Historical and Contemporary Romance Author

When a Glitch Is Not a Glitch

If you’ve been following the Amazon delisting debacle (#amazonfail in the Twitterverse and well chronicled in posts on Dear Author here, here, and here), then you probably know that late yesterday afternoon, an Amazon spokesperson announced that it was all just a glitch, not the result of a deliberate policy decision.

A lot of folks have been calling shenanigans on that explanation, but I think it’s at least partly true. There’s no doubt in my mind that sales rankings are being stripped from books by a programming algorhythm that looks for certain metadata “category” tags. The books are stripped of their rankings and then are hidden from certain searches (although this seems inconsistent–some unranked books will display in some searches while others won’t). This happens to a book if it has any of the offending tags (among them, apparently, the words “Gay & Lesbian,” “Erotica” and “Sex”), regardless of its actual content. Thus, books ranging from Lady Chatterley’s Lover to The I Do Anthology (a collection of essays in support of same-sex marriage), Foucault’s History of Sexuality, Vol. 1, and The Ultimate Guide to Sex and Disability have all lost their sales ranking and, to some extent, are no longer readily searchable.

So, since I just said I think the filtering is based on metacategory and is absolutely intentional, what do I mean when I say I think it’s partly a glitch?

I mean that I don’t think Amazon’s intention was to filter out books like Heather Has Two Mommies or parenting books intended for same-sex couples or most of the books I just listed. It was simply an inintended consequence of implementing a filter that was intended to screen out “dirty books” and instead caught a whole bunch of other thoroughly inoffensive ones (while, I might add, simultaneously failing to screen out sex toys from a search on the word “rabbit”–something I find particularly amusing; why do erotic books lose their sales rankings while erotic appliances retain them?) in its too-wide net.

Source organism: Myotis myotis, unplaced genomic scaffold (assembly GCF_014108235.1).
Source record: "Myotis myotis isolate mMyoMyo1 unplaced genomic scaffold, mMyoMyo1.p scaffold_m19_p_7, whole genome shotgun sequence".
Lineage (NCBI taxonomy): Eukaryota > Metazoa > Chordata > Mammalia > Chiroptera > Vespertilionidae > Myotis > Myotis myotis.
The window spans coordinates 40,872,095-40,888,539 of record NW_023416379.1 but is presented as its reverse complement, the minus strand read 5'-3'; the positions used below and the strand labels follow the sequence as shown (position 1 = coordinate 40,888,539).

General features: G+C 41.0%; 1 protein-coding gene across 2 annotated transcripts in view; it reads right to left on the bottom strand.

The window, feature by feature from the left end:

The outpouring of outrage on the part of the GLBT community has been loud and vitriolic, and rightly so. There’s little doubt in my mind that Amazon will soon set about correcting its filtering matrix so that books that clearly don’t belong in the “adult” category regain their sales rankings and become once again easily searchable.

What worries me is that few people seem to have a problem with Amazon’s continuing to hide books with erotic content. In fact, I’ve seen a lot of comments that are tantamount to suggesting that Amazon’s only mistake here was in not casting its net wide enough to catch all those other filthy romance novels out that that, while not tagged as “erotica,” contain graphic descriptions of “teh secks.”

All I can say is, huh? For the life of me, I cannot grasp the apparent nonchalance of some folks who are absolutely appalled by the delisting of non-erotic GLBT books but seem absolutely unperturbed by the delisting of books with erotic/sexual content and even keen on the notion of getting more of them delisted.

To those folks I say: Sex is part of the human experience. An important part. Sex is also a meaningful component of romantic love. And yes, damn it, sex is fun. Books that celebrate sex are no more deserving of ghettoization than books about any other topic. Should there be ways for people to indicate that they don’t want such books showing up in their search results? Damn straight.

But please, let’s leave those decisions to the end user, not to computers and corporate policies. Because that way lies censorship in its ugliest and most insidious form.

1 Comment

  • Shelli Stevens April 13, 2009 at 10:43 am

    Yeah, huh? Bottom line is it’s censorship. Fortunately I haven’t see TOO many people who are for this Amazon change. It was a big, big mess up. And Amazon’s stock dropping this morning just proves it.


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